Monday, February 24, 2014

Sometimes You're the Windshield

“Mom?” Sara asks, all five years of her.  She is raising her voice a little because the printer is going again, she’s watching the printer again, and you at 45 are slightly hard of hearing.

“Yes baby,” you murmur, your ears easily tuned back to the Sara Station.  You look behind you to see Sara pulling a Bill-the-Cat on top of the futon, as usual for the printer she’s never liked.  After her pretend-gagging routine—when the sour, frigid stares from her to the printer are completeshe looks at you with the weariest of eyes and asks, “Why do you run that thing when you know I hate it, and why do I hate it?”

You love her so much in that moment.  You know you’re the lucky one to have such innocent questions turned to you; you wish you had more grace about you to answer them correctly.  Instead, you laugh out loud and congratulate Sara for being the first person to make you do that today.  “You are a honey-pie,” you say, rubbing behind her ears as you pick up the papers you need to read. 

And she knows it.

 “Mother,” Lucy meeps.  She is Sara’s sister from another dad. 

“Yes, my sweet,” you say, kneeling down to peck Lucy’s big black head like a tick-tock water thermometer.  It’s afternoon now and you are back from work so you can work more from home.

“Why am I so persecuted around here?” Lucy meepishes. “It was not me who left poop in the front hallway this weekend.  I get blamed for stuff I don’t do, then they call me fat.”  Lucy laments you with her eyes. “And you’re supposed to be in charge.”

Ayeee,” you whisper, drawing the word out like the dagger you’re pulling from your chest.  But it’s Lucy who matters.  You put on your Four Paws grooming glove and pet Lucy from head to toe, neck to tail, especially behind the ears.  She is the only one who likes the glove, outside of you.

“I don’t like it when you touch my belly, Ma,” Lucy says, showing her belly.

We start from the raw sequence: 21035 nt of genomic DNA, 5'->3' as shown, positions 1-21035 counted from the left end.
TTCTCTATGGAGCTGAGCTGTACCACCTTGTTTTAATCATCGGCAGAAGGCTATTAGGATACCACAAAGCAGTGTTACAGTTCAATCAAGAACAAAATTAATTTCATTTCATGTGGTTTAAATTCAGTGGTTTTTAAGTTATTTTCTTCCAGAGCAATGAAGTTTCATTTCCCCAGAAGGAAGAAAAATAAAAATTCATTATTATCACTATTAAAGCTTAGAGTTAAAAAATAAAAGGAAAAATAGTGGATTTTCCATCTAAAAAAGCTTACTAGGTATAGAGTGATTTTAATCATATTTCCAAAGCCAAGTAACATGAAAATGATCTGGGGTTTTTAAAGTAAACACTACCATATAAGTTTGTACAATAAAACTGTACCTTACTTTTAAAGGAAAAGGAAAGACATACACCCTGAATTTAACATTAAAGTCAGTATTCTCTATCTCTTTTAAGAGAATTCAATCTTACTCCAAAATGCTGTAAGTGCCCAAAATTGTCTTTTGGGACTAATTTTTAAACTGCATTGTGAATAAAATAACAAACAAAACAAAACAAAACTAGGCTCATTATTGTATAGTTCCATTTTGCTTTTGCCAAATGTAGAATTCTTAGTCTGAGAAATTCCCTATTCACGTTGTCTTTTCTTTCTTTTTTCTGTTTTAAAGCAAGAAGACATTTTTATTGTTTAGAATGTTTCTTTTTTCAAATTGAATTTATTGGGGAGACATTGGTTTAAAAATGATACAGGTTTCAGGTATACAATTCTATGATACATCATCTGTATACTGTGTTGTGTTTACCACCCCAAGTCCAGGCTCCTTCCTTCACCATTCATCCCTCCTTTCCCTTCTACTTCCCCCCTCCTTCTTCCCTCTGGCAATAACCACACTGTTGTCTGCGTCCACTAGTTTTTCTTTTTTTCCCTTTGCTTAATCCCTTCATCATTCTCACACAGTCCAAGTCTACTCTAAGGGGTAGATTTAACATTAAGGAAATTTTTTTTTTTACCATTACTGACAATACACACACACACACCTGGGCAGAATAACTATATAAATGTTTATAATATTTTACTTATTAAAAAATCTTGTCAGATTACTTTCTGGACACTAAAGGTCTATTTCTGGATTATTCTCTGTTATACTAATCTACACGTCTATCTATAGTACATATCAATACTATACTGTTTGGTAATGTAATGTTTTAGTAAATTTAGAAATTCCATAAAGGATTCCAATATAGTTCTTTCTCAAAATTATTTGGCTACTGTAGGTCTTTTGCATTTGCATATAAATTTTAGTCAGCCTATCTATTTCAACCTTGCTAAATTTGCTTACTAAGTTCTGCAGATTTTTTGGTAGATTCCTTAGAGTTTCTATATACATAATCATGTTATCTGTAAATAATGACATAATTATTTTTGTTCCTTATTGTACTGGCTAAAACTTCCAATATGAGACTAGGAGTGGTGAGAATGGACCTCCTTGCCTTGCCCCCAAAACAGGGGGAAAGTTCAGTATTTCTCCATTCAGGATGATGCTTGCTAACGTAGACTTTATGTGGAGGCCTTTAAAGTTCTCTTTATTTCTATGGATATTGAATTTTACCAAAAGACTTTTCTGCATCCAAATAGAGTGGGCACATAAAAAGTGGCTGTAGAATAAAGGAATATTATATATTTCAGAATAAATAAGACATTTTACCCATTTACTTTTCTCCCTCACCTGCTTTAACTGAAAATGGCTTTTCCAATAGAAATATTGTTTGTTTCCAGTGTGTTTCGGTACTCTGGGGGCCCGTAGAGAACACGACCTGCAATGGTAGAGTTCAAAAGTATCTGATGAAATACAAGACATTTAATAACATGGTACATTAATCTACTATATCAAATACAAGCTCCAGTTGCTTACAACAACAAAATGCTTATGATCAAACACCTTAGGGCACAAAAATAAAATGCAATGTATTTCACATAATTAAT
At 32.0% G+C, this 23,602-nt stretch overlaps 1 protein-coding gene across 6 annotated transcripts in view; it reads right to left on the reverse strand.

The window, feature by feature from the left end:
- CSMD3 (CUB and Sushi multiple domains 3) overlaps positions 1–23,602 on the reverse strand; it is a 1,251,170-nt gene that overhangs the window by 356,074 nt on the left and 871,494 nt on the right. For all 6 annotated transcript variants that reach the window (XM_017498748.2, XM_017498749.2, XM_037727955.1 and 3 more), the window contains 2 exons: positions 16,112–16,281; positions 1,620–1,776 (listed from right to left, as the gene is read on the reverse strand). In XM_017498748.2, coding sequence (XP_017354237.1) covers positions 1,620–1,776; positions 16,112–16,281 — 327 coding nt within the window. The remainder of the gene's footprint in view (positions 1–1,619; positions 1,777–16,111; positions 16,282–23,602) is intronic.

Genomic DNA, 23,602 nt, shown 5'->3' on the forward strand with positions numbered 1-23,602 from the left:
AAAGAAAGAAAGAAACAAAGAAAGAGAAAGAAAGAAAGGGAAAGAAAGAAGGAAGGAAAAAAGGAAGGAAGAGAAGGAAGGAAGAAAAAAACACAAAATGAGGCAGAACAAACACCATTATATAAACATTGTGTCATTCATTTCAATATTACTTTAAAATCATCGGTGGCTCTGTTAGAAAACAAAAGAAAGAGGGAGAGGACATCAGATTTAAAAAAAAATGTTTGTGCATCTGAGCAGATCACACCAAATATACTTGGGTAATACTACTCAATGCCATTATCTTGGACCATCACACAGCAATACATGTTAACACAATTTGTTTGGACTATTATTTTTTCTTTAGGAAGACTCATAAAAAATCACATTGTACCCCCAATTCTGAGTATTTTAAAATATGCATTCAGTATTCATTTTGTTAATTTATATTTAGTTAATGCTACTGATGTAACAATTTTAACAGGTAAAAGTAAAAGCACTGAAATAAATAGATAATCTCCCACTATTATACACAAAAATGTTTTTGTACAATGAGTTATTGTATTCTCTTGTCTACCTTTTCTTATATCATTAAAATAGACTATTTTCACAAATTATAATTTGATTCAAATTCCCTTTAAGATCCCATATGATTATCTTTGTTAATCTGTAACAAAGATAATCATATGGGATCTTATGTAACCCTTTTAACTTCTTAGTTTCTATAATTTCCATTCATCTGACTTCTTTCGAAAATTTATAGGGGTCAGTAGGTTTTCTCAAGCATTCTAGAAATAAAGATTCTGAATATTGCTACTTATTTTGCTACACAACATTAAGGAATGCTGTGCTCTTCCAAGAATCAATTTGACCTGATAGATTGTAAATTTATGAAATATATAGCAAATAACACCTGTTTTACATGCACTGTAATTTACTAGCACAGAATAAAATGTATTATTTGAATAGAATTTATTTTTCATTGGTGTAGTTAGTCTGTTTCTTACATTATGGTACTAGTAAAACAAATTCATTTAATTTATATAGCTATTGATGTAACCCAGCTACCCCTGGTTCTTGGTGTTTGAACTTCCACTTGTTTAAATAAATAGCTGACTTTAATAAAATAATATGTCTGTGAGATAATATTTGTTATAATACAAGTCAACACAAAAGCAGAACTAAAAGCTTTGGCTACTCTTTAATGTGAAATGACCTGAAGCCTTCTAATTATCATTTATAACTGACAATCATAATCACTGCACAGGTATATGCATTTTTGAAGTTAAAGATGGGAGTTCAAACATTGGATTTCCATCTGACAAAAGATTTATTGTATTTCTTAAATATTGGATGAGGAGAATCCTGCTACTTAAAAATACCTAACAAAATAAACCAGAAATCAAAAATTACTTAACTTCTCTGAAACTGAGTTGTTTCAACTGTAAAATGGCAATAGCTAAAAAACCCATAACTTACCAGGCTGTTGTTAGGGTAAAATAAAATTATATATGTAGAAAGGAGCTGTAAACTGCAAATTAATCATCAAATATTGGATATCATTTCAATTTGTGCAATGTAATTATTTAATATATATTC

It can be hard to know what to do sometimes.

Head butt.  Deep purr.  Ten-pound body slam.  It’s your baby in the morning, your two-year-old: Leo.  He likes to walk all over you and demand everything.  But you like it, and you know he can’t help himself.

“You’re such a sweet boy,” you say.  What does he say back?

“Mama, I only feel comfortable taking ninety seconds out of the day to show you how I feel.”   

As if you didn’t know.


Having been taught that endings are hard, and that you take a great risk by ending a story with one line, you basically hesitate at every period.  You don’t want to put too much pressure on the last line, but you don’t get out the door smiling without one.

Wednesday, February 19, 2014

Two-thirds Cup Thinking

The weekend is over, morning tears rubbed back into cheeks, the lotion put on its skin.  There’s work to do.  It was a good weekend to watch the Olympics; you needed to see people fail as much as you needed to see people win, without your involvement.

But it’s Wednesday now.  It’s time to get serious.

One of your tendencies is to make food for people, even when people aren’t hungry—even when you have nothing in the house that would interest anyone, not even you.  It doesn’t matter: you need to cook. You will grate cheese and open a can of cream-of-something.  You have leftover pasta noodles and a can of mushrooms. 

You need to make hotdish.  

If you could bring a covered dish to yourself in your own house, you would.  It seems like everybody is either dying or leaving, or they’ve already died and left.  The processes that other people are undergoing in changing entire lifestyles, homes, careers and relationships is lost on you right now: thinking about today is hard enough. 

At this ripe moment, a Facebook status sails in from a friend you actually know, and have known for thirty years: an accomplished businesswoman, she is now for some reason selling pornography and Cialis.  Her Facebook account has been hacked again.  You smile and remember that other people have problems too.  You text your friend, “Hey girly, your FB account is sending out porn again.” 

You return to work in the dungeon chamber where no smiles ever existed in the first place.  Your friend texts back, “OMG, I can’t believe it!”  An even naughtier note takes the headlines on your Facebook feed; you know your friend is mentally in businesswoman-shambles.  This too pulls your frowny face up, just a notch.  You kind of like to see proper people shudder, just a little.